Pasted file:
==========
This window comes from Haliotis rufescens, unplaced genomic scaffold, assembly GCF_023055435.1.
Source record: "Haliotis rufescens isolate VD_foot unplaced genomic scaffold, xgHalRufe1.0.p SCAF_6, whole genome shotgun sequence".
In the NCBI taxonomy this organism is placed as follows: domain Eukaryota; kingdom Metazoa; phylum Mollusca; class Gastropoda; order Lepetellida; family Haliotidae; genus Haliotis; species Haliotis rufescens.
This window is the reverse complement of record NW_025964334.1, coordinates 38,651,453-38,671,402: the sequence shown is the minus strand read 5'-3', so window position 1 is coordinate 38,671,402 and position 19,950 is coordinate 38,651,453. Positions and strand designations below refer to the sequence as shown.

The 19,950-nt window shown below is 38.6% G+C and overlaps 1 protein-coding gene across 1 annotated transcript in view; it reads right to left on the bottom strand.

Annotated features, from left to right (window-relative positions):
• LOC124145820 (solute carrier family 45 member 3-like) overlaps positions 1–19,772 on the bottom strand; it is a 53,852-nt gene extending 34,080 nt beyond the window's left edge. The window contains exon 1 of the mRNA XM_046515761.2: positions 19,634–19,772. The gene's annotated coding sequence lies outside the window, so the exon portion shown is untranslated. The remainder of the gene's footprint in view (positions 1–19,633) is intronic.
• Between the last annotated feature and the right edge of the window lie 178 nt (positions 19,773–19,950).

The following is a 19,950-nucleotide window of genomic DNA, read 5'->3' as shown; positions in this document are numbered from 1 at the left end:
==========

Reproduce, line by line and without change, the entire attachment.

This window comes from Haliotis rufescens, unplaced genomic scaffold, assembly GCF_023055435.1.
Source record: "Haliotis rufescens isolate VD_foot unplaced genomic scaffold, xgHalRufe1.0.p SCAF_6, whole genome shotgun sequence".
In the NCBI taxonomy this organism is placed as follows: domain Eukaryota; kingdom Metazoa; phylum Mollusca; class Gastropoda; order Lepetellida; family Haliotidae; genus Haliotis; species Haliotis rufescens.
This window is the reverse complement of record NW_025964334.1, coordinates 38,651,453-38,671,402: the sequence shown is the minus strand read 5'-3', so window position 1 is coordinate 38,671,402 and position 19,950 is coordinate 38,651,453. Positions and strand designations below refer to the sequence as shown.

The 19,950-nt window shown below is 38.6% G+C and overlaps 1 protein-coding gene across 1 annotated transcript in view; it reads right to left on the bottom strand.

Annotated features, from left to right (window-relative positions):
• LOC124145820 (solute carrier family 45 member 3-like) overlaps positions 1–19,772 on the bottom strand; it is a 53,852-nt gene extending 34,080 nt beyond the window's left edge. The window contains exon 1 of the mRNA XM_046515761.2: positions 19,634–19,772. The gene's annotated coding sequence lies outside the window, so the exon portion shown is untranslated. The remainder of the gene's footprint in view (positions 1–19,633) is intronic.
• Between the last annotated feature and the right edge of the window lie 178 nt (positions 19,773–19,950).

The following is a 19,950-nucleotide window of genomic DNA, read 5'->3' as shown; positions in this document are numbered from 1 at the left end: